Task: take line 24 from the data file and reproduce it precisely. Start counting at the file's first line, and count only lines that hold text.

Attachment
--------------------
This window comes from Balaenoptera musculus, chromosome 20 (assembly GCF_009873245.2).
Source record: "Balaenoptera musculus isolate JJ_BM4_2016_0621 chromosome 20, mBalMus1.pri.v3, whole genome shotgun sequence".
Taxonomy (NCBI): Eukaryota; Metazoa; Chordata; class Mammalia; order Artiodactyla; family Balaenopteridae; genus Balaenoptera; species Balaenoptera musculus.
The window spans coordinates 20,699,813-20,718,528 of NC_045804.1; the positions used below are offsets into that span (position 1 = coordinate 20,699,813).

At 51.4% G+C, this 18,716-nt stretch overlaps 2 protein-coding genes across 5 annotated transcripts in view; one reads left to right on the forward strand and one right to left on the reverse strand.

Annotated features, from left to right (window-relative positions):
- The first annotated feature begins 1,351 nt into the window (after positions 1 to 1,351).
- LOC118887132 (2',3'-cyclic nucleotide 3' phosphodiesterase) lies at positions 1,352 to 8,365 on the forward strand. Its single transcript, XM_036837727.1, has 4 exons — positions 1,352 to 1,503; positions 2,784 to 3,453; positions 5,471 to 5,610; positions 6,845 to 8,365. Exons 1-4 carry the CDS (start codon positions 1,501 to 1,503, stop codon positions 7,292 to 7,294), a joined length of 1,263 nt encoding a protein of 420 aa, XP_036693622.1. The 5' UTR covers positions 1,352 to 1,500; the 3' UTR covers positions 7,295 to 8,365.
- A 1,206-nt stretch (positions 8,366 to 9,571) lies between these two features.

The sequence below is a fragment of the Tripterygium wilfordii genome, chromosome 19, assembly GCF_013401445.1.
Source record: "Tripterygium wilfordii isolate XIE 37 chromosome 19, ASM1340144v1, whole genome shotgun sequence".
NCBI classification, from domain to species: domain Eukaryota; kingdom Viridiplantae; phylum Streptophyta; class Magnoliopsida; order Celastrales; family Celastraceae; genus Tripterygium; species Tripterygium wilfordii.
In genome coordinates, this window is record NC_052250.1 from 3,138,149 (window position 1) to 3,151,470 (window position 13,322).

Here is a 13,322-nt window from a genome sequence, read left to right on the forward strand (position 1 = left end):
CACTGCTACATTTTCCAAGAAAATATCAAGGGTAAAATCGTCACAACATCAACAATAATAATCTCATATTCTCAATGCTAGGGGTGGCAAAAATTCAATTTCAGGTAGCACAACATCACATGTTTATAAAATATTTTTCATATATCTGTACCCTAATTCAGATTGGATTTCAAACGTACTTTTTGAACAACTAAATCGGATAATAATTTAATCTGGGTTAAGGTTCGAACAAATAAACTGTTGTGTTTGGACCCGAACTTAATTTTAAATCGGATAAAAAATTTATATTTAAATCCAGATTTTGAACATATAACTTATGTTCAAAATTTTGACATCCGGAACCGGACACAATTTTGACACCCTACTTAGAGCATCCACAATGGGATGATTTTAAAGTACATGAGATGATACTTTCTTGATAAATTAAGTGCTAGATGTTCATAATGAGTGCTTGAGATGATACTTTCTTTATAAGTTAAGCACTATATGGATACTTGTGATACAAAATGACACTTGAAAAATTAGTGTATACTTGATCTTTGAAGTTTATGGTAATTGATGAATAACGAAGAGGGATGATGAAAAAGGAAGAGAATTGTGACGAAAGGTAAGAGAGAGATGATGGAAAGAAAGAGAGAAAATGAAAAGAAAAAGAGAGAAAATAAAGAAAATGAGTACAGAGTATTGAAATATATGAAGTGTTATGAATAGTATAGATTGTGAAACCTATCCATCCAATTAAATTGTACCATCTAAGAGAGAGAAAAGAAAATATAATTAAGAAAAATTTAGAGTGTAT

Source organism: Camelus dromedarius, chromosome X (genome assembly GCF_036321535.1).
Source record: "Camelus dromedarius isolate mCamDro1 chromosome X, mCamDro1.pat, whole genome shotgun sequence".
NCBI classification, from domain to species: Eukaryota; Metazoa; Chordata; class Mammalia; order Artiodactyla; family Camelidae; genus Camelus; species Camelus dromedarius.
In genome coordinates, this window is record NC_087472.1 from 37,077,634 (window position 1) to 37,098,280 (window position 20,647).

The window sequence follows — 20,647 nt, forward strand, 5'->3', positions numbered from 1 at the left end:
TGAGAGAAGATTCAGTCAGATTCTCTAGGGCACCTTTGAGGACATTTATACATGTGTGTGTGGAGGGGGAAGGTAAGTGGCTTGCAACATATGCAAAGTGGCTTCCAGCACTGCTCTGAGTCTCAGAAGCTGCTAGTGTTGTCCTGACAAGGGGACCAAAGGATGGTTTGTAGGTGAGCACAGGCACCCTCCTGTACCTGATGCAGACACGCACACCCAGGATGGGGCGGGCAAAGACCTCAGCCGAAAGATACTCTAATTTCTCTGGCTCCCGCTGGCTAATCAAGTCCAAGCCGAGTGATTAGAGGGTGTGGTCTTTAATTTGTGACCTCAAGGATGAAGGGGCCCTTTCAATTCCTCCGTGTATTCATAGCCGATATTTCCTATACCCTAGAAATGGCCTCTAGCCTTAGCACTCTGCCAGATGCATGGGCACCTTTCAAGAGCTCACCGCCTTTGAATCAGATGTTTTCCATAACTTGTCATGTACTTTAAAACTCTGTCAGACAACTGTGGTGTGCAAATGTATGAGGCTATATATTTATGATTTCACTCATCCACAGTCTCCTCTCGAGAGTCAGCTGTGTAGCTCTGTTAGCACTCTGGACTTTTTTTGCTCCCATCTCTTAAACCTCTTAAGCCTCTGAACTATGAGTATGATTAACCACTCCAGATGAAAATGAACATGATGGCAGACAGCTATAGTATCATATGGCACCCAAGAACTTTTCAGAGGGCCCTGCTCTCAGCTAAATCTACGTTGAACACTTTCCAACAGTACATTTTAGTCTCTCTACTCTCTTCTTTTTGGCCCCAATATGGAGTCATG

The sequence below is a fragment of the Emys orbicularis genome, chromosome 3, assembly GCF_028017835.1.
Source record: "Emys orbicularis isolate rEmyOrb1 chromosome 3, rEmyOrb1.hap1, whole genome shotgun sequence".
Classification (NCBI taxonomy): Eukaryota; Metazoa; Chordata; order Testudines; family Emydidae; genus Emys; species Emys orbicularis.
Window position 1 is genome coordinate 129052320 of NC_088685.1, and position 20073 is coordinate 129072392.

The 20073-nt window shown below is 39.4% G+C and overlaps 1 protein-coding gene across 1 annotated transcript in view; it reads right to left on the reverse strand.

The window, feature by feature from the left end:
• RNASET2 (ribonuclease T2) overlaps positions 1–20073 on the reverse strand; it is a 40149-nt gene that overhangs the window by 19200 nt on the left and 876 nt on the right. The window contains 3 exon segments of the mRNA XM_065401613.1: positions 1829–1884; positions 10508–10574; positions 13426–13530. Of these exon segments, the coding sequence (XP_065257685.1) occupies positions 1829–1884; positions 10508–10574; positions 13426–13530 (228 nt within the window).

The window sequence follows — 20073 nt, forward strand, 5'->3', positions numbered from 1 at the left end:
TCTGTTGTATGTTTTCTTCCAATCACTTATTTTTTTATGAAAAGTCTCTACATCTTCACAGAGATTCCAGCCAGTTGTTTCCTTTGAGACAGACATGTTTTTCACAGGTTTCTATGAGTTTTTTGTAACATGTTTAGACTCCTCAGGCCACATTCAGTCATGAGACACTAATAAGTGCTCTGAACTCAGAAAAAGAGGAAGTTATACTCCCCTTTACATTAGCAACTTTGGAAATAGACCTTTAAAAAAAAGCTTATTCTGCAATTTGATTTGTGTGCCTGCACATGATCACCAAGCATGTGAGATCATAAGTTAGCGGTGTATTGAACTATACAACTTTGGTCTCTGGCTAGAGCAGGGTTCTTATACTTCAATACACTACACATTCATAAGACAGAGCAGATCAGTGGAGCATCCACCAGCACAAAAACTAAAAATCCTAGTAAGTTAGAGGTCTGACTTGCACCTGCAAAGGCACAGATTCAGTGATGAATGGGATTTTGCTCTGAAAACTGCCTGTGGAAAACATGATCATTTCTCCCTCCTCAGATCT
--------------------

Classification (NCBI taxonomy): Eukaryota; Metazoa; Chordata; order Testudines; family Emydidae; genus Emys; species Emys orbicularis.